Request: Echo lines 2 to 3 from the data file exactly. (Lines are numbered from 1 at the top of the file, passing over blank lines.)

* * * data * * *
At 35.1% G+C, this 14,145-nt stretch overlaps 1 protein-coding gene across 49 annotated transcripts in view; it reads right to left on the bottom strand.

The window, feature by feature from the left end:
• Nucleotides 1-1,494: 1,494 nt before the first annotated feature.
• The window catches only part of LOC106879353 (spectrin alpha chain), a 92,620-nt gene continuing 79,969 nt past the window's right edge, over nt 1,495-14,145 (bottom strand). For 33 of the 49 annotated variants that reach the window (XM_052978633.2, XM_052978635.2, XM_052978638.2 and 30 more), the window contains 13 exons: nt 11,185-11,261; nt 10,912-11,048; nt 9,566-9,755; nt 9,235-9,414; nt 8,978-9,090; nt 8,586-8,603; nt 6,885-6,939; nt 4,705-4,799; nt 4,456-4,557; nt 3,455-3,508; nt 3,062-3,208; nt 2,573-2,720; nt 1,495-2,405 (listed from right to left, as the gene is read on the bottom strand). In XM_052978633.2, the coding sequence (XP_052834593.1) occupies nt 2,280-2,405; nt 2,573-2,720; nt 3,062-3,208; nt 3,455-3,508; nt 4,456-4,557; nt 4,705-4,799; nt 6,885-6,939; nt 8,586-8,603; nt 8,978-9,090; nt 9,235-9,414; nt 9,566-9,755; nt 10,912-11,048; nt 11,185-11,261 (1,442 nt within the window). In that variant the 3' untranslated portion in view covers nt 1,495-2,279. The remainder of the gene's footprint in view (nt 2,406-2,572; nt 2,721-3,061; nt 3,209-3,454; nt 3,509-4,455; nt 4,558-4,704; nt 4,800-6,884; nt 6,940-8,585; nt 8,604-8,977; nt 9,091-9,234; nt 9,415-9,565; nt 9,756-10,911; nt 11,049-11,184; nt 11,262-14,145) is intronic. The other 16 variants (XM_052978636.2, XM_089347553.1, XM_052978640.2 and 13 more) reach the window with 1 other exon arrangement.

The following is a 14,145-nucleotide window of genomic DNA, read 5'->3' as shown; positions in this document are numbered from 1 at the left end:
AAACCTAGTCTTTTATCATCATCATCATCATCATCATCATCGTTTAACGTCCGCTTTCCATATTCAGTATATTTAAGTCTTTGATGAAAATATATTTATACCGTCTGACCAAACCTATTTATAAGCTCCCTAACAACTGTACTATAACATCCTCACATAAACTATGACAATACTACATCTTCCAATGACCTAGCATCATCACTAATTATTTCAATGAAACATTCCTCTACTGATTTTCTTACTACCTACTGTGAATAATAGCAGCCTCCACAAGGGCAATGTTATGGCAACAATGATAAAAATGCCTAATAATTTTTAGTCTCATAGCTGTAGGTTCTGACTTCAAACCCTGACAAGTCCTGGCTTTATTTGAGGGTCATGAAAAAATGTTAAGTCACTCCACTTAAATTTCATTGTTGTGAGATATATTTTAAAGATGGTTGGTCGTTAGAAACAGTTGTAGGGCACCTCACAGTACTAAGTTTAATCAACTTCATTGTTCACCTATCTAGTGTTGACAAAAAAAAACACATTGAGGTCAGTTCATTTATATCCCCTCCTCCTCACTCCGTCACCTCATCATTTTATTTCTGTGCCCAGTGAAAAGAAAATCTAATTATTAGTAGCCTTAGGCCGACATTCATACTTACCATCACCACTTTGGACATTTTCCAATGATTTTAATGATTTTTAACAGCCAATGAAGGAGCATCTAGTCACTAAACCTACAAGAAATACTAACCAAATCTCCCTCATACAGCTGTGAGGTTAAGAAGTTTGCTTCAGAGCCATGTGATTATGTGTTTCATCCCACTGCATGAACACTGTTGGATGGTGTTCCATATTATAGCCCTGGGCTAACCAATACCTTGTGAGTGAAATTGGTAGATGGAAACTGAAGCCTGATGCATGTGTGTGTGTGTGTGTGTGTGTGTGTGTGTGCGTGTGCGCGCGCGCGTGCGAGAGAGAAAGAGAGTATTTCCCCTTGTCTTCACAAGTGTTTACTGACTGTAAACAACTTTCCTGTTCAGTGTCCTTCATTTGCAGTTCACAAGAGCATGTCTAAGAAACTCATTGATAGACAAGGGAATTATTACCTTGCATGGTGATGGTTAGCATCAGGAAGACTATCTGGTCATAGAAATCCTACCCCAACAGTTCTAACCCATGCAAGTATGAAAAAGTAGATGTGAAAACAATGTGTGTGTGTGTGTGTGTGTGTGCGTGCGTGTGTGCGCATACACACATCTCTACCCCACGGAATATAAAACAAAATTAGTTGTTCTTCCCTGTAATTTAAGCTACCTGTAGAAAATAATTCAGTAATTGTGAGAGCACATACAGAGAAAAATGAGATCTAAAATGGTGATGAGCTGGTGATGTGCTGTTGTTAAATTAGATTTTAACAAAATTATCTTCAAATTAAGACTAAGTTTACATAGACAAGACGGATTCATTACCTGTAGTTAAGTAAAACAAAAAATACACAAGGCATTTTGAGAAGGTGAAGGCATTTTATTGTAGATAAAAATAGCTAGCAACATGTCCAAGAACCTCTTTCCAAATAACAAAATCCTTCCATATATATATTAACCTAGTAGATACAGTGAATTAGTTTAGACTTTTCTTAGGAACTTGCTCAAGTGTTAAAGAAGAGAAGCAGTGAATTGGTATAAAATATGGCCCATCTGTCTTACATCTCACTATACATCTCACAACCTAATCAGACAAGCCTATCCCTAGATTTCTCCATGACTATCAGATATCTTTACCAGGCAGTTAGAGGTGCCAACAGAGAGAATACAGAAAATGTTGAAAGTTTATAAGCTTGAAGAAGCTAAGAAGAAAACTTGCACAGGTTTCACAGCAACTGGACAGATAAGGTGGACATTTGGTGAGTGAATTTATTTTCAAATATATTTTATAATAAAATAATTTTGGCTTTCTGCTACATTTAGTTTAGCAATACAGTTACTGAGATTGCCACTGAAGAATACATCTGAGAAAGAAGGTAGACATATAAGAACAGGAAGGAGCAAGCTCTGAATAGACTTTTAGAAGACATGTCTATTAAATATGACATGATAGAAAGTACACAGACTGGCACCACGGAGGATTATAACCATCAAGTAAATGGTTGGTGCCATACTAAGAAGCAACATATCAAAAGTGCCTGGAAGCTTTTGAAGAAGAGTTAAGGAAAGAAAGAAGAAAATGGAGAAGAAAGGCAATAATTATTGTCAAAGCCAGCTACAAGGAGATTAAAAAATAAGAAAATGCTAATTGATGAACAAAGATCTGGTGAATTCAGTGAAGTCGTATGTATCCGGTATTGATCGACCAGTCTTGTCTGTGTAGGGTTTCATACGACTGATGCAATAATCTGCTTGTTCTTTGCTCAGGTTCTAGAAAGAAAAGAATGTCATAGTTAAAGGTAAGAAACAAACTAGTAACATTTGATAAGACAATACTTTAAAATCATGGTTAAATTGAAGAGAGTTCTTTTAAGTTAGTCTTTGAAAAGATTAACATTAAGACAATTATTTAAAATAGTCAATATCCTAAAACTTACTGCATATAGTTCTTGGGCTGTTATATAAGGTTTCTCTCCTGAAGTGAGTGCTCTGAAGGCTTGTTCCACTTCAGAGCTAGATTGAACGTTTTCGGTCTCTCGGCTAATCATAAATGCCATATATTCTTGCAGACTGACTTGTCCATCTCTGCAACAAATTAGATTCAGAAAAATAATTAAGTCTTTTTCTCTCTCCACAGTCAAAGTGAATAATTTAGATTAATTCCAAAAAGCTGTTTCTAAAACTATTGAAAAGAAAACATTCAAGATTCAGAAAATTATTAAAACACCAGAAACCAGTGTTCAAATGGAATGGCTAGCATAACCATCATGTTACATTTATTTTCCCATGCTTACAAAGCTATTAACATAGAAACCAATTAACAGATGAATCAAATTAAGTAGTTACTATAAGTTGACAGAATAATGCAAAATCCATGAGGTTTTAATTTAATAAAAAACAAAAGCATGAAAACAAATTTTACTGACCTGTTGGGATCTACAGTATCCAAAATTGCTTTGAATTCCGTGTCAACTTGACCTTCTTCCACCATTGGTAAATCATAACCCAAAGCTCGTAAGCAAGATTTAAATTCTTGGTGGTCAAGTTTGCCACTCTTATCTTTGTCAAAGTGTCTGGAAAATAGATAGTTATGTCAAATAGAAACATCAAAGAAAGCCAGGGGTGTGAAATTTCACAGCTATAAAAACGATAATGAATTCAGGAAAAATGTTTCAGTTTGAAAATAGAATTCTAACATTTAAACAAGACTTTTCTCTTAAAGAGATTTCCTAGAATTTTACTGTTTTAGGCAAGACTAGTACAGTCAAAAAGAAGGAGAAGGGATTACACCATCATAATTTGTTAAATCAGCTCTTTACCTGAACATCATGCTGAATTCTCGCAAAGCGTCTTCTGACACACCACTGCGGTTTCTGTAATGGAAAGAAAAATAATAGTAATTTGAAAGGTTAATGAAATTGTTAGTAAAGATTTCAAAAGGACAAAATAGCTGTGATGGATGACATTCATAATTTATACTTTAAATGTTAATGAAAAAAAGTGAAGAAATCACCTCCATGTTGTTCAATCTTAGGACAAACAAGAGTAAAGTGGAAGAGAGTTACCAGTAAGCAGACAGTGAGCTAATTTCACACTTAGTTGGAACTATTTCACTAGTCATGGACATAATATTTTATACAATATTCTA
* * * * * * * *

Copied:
The window, feature by feature from the left end:
• Nucleotides 1-1,494: 1,494 nt before the first annotated feature.